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Diaspora browbeating on oil and gas must come to an end


Dear Editor,

I write with reference to a letter to President Ali published in Stabroek News (13/11/22) under the title “We are calling for a gov’t energy policy that guarantees a fair deal for Guyana and the planet”. The letter was signed by 45 persons (G45) many of whom claim Guyanese citizenship but do not live here.

While the concerns and recommendations to the president are of great interest, the letter contains two fundamental flaws that cancel out its initial worth. First and foremost, is the recommendation that Guyana assume the role of carbon sink ‘in chief’, to facilitate “fossil economies [that] desperately need this service.” Simply put, the G45 wants the same fossil economies that have contributed the most to climate change to be given a chance to contribute even more, while asking a developing country to absorb their mess. In effect what the G45 is suggesting is that the Guyanese who live here, as against the ones who live in fossil economies recommended for protection, accept a neocolonial model by relegating itself to a natural resource supplier with no value-added benefits.

Editor, I note with grave concern that many in the G45 group are enjoying all the benefits of the fossil fuel economies they live in, while recommending we supply the environmental wherewithal for their comfort.

Rather than focus only on the supply side of things, therefore, I urge the G45 to focus on the populations that contribute the most to GHG. About half of the signatories to the president live in high-consumption fossil economies. They are the ones who must adjust their lifestyles to meet the various goals set out in the global climate change agenda. A cursory look at the relevant data on the consumption side points to the real source of GHG emissions.

Let us begin with electricity consumption expressed in kilowatt hours. Here is a quick take – Norway, 29, 000; Canada 16,800; USA 13, 000; Australia 10, 300; UK 4, 600; India 1200; Guyana 1,000; Nigeria 135. There is a vast divide between the developed and developing world. Millions of people in the latter still live in the dark, while a typical house in North America has 100 light bulbs and multiple appliances.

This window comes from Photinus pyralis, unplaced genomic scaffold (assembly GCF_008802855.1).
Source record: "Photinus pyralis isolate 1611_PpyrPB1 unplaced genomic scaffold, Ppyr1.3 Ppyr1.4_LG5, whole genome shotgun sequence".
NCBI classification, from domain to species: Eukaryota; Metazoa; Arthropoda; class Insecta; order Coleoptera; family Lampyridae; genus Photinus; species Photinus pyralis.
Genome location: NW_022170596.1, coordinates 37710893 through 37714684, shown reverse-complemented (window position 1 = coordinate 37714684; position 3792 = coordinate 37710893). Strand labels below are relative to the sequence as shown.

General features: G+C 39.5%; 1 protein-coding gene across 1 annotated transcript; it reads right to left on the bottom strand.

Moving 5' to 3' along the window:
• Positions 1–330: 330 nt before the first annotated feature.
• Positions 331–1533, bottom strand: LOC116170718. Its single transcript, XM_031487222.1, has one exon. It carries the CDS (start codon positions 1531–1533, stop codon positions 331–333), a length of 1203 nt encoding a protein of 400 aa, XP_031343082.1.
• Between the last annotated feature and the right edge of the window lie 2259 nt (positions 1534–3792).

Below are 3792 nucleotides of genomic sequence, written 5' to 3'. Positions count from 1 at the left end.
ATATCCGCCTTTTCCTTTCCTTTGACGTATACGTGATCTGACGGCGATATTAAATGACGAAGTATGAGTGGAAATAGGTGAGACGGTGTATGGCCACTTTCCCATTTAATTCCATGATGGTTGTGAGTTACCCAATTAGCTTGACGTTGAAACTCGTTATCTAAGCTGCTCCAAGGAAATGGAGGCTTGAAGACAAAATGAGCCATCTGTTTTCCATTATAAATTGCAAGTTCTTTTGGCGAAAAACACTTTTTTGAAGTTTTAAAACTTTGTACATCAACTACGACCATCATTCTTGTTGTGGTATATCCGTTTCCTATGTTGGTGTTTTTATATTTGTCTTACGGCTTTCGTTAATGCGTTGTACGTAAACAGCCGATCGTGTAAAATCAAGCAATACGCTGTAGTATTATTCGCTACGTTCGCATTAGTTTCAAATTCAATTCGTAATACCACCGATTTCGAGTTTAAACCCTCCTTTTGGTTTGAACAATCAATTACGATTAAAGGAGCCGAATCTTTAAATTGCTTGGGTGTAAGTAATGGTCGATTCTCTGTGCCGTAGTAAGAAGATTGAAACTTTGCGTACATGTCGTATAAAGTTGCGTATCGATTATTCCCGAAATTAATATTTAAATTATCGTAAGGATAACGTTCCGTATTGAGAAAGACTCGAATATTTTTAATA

Vehicle ownership is a good indicator of who is doing the polluting. 43 countries have more than 500 cars per 1000 persons, of which 37 are from North America and Europe. 64 countries have less than 100 vehicles per 1000, all of which are in the Third World. Gasoline per capita consumption is highest in the developed world with US and Canada burning 4.39 and 3.62 liters respectively, every day.

Readers may want to know that Canada with 38 million people has more vehicles than all of Africa with a population of 1.2 billion.

Natural gas consumption shows the same, staggering disparities between what the wealthy nations burn up versus consumption in the Third World. The US burns 35 times more natural gas than Mozambique, and Canada burns 149 times more than Tanzania (https://www.worldometers.info/gas/gas-consumption-by-country/). 

Fossil fuel subsidies is a major indirect contributor to GHG. Public money (subsidies) going to fossil fuels could instead go to social spending, health and development, clean energy, energy access for the poor, or other areas important to the public. (priceofoil.org). Canada (where some of the letter writers live) is high on fossil subsidies amounting to nearly CAD$5B annually (iisd.org). In Canada fossil fuel subsidies are given at both the federal and provincial levels.

According to the International Institute for Sustainable Development “examples of provincial subsidies include crown royalty reductions in Alberta valued at an average of CAD 1.16 billion and deep drilling and infrastructure credits in British Columbia valued at CAD 350 million in 2019 (iisd.org).

In October of this year President Biden released 15 million barrels of oil in order to lower gasoline prices and deal with inflation. Lowering gas price is a guaranteed means of increasing emissions, but when citizens in wealthy countries with huge reserves need a break, they get it.

Given all the above, I call on the signatories to the letter to President Ali to go to the governments where they reside and ask them to stop drilling, stop subsidizing, and stop pressuring Third World countries to assume the role of raw materials providers in the age of ideas-based value. Further, the activists should go tell their fellow consumers in the developed world to ease up on their debilitating consumption practices. Diaspora browbeating must come to an end.

Sincerely

Dr. Randolph Persaud



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